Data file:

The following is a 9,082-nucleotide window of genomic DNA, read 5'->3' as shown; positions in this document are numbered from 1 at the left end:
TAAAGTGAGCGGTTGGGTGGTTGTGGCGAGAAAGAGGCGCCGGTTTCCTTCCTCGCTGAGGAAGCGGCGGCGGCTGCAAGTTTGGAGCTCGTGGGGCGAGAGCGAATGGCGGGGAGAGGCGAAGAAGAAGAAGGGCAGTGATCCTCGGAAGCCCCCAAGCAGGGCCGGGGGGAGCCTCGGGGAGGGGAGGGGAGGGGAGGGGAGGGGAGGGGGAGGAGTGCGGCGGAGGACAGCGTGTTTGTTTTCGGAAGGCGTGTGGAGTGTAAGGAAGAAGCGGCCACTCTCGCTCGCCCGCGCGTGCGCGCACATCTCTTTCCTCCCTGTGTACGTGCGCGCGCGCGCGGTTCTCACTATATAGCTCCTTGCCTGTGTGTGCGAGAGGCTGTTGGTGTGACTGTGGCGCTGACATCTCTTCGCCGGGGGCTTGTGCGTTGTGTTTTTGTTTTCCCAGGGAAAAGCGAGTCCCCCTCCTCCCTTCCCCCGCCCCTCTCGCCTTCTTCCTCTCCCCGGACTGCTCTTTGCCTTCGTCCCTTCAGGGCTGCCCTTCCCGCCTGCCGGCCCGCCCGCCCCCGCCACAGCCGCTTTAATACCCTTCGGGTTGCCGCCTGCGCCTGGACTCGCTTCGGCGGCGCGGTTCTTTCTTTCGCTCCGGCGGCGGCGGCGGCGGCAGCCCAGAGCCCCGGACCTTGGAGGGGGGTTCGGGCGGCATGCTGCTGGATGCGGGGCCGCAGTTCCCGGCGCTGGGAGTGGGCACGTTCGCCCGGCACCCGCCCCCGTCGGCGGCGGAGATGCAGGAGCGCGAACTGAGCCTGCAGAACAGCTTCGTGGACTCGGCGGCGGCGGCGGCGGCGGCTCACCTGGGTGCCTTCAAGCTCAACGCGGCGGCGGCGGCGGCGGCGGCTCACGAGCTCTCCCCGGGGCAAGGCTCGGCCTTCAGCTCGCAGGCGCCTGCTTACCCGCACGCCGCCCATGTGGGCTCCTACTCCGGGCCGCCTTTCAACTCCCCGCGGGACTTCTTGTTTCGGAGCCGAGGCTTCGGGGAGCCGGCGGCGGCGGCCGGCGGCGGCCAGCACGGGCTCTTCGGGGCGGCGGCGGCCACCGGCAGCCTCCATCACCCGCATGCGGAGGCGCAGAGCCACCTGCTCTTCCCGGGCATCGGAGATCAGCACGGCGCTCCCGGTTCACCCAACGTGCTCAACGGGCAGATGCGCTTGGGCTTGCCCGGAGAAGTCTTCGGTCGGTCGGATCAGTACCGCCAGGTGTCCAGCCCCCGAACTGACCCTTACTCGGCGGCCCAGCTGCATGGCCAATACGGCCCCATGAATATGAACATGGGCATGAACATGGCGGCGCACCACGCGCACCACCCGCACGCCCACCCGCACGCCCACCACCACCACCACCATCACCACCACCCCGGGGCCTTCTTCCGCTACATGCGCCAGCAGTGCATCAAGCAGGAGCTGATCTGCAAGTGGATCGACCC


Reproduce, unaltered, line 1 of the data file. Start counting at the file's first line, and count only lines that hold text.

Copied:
The following is a 9,082-nucleotide window of genomic DNA, read 5'->3' as shown; positions in this document are numbered from 1 at the left end: